Democrats & Liberals Archives

Some In The Media Are Looking For New Hampshire Drama, But Won't Find It

Today the media is talking about tomorrow’s New Hampshire primary as if Romney isn’t a lock. They want drama but they won’t find it. Let me tell you why not.

Daily Beast for instance writes:

Here's what you need to know about New Hampshire that keeps frontrunner Mitt Romney on his toes and the other candidates putting in 20 hour days: Dreams can come true. ... Just ask Barack Obama, who was leading Hillary Clinton in 2008 by 13 points the day before the primary. ... Just when it seemed Clinton was finished, New Hampshire gave her a stunning upset victory, throwing the Obama campaign into chaos.

The only problem with that is it's not true. You might be able to find one poll before the 2008 primary where candidate Obama lead by 13 points. The average of the polls tells a different story.

The difference between polls for Hillary Clinton and the final result was 30% polling and 39%. Where did that 9% come from? Some of it came from erosion of final support for the others and the rest came from undecided voters breaking her way.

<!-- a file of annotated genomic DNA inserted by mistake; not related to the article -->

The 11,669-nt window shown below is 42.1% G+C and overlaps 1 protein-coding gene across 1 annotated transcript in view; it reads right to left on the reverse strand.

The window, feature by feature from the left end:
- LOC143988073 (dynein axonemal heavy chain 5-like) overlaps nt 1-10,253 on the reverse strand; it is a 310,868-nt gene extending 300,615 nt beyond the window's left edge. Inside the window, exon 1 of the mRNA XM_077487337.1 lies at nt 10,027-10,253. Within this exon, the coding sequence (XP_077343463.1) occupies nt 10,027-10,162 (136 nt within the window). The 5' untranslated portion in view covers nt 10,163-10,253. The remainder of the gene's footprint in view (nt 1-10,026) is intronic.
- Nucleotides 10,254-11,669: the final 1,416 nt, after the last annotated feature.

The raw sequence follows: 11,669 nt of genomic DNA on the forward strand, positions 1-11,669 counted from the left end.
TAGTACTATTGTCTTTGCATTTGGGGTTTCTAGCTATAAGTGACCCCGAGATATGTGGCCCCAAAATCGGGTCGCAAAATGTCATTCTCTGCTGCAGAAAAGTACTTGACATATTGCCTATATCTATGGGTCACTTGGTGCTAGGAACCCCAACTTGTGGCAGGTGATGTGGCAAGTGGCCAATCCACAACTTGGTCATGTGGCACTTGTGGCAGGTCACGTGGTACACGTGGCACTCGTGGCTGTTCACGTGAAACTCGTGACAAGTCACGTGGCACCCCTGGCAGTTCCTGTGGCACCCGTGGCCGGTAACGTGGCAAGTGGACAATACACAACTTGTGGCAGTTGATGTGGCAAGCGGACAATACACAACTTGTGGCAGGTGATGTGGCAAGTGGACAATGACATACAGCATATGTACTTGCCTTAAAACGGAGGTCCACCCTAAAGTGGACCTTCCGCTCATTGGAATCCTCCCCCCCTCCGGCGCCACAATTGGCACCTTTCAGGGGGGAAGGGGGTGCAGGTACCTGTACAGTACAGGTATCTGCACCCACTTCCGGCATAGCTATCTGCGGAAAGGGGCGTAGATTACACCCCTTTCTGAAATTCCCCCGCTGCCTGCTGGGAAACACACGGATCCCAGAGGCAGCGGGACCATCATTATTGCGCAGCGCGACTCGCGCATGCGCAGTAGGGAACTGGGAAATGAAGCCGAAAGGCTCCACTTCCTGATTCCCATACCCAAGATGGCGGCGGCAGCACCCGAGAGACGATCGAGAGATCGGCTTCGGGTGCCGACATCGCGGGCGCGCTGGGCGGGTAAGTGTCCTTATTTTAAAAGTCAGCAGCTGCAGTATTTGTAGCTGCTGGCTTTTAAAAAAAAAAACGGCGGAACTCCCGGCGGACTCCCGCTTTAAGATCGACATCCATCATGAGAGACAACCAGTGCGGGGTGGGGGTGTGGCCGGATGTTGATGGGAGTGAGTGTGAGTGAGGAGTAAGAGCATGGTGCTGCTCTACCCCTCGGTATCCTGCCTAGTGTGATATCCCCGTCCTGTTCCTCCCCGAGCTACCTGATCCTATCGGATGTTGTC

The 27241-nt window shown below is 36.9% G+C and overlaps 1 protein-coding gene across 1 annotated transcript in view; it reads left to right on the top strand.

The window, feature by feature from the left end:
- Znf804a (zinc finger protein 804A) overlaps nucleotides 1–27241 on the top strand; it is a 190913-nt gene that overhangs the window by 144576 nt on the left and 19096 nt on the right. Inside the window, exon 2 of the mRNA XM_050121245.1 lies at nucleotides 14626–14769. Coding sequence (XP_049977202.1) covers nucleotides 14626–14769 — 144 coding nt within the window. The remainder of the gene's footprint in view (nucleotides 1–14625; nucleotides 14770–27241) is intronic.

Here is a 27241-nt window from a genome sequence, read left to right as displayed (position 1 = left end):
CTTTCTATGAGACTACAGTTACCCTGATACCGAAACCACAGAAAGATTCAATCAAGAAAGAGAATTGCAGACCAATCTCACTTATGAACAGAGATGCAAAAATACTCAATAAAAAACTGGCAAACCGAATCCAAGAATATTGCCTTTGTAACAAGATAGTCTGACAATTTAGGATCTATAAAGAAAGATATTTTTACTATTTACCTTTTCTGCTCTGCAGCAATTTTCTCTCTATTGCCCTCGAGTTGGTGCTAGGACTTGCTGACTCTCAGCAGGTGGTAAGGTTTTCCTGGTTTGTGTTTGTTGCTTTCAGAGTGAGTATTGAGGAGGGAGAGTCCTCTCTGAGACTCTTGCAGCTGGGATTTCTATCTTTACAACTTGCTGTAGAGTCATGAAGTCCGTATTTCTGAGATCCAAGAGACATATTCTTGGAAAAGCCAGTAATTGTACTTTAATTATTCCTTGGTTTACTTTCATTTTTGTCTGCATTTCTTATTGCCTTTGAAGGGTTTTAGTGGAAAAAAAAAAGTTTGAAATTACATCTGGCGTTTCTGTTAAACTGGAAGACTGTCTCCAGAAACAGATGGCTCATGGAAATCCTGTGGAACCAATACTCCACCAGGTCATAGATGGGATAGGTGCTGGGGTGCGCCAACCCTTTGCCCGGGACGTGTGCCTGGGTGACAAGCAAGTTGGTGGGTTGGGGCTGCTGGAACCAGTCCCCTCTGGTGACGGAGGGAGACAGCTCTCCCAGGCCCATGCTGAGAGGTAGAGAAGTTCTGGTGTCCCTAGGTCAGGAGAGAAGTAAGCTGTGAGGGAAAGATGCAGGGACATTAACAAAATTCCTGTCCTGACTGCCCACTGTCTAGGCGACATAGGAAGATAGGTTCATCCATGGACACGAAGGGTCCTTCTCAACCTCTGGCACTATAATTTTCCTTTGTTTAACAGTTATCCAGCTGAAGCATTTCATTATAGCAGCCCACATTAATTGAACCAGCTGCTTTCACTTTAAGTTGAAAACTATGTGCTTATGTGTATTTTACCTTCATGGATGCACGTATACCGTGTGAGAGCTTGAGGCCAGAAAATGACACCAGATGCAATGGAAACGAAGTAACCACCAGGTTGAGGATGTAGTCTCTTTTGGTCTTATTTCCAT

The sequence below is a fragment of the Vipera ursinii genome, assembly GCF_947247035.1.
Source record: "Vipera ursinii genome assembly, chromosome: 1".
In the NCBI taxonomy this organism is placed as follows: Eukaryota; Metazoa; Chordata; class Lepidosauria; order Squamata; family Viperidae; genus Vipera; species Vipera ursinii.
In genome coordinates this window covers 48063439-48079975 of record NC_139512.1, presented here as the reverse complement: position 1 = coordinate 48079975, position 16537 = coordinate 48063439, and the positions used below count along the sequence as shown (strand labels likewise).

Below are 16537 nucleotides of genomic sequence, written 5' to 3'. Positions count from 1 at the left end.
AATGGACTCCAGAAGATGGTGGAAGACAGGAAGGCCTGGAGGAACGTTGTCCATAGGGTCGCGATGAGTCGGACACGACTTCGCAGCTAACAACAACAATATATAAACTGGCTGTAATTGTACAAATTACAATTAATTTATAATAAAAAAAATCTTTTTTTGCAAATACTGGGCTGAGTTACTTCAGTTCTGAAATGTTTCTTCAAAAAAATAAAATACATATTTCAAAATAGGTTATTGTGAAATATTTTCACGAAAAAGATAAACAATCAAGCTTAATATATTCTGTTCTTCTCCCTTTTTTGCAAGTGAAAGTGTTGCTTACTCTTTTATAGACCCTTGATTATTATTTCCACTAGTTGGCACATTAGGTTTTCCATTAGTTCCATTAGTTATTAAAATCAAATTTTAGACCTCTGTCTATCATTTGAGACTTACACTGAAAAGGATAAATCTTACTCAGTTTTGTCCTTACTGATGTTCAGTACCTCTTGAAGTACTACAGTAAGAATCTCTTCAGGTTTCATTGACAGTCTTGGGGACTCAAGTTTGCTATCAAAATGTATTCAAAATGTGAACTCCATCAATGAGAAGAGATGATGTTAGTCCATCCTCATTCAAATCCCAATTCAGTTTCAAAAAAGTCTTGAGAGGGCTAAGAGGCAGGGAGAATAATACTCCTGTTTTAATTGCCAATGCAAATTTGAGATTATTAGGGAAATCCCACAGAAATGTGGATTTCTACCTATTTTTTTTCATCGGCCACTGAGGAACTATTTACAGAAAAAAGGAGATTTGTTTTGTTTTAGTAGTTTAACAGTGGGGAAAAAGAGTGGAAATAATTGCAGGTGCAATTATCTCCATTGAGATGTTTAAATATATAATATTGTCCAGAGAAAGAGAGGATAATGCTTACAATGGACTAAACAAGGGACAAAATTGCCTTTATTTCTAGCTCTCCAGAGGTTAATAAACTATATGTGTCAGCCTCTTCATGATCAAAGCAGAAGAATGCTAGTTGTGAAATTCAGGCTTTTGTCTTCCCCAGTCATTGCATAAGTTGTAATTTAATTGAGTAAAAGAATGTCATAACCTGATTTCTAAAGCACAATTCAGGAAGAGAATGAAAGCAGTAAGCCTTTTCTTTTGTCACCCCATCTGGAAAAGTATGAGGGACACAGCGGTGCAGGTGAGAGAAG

What about the GOP primary in 2008? McCain came in leading polls and undecided voters broke his way. The difference was about 5%.

So where do things stand in New Hampshire this year? As of this moment Romney has an 18.7% advantage over 2nd place Paul. The 3rd place candidates are back 27%.

You can look at RCP's record of matching polling averages to final results and I doubt you'll ever find a miss that is 18.7% off. Mitt Romney is going to win New Hampshire and I predict he'll win it by at least 10%. Even if Paul, Santorum, and Gingrich manage to erode 3% each that's only 9% total with a gap of 18.7%.